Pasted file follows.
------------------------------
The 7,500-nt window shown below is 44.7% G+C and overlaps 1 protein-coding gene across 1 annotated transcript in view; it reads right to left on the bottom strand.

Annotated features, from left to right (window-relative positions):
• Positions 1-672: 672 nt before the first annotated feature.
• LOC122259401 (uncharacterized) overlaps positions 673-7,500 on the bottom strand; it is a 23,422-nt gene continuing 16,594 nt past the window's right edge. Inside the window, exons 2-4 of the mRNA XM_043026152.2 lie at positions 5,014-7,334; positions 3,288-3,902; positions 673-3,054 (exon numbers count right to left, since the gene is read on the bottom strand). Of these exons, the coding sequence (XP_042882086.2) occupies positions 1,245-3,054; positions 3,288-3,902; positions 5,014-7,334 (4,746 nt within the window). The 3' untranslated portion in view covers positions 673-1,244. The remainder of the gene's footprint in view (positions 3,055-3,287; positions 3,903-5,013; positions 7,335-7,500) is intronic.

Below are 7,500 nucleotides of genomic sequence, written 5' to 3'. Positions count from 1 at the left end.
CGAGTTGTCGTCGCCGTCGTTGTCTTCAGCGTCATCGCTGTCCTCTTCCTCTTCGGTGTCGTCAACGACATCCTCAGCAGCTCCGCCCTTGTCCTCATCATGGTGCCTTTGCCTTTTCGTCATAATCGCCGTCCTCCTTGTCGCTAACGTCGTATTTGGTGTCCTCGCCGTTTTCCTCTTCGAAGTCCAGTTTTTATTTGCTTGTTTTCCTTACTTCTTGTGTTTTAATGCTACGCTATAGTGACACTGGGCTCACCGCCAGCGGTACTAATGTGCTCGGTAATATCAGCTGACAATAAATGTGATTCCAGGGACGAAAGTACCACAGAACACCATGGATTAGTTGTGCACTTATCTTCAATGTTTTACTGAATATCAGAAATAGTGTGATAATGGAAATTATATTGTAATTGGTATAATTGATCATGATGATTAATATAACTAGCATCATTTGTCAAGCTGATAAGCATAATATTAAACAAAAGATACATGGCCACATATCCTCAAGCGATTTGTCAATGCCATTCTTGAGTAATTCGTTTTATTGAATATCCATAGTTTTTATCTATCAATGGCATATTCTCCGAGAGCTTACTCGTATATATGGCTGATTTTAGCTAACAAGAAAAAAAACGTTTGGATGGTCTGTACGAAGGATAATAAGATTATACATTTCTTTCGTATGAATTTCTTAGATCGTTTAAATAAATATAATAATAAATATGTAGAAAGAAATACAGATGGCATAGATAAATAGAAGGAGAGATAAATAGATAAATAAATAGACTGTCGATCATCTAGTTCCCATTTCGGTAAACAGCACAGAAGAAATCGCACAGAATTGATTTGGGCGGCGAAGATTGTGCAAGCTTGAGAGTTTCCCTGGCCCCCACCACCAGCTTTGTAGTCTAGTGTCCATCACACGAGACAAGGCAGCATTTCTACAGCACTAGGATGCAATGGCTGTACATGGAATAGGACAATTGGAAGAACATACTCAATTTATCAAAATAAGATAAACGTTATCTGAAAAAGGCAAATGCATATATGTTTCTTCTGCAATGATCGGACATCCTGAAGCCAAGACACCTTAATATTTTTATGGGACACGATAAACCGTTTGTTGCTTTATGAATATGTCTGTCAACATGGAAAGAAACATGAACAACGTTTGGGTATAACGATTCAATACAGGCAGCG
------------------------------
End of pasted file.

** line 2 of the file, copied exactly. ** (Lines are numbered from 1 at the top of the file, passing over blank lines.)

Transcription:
Annotated features, from left to right (window-relative positions):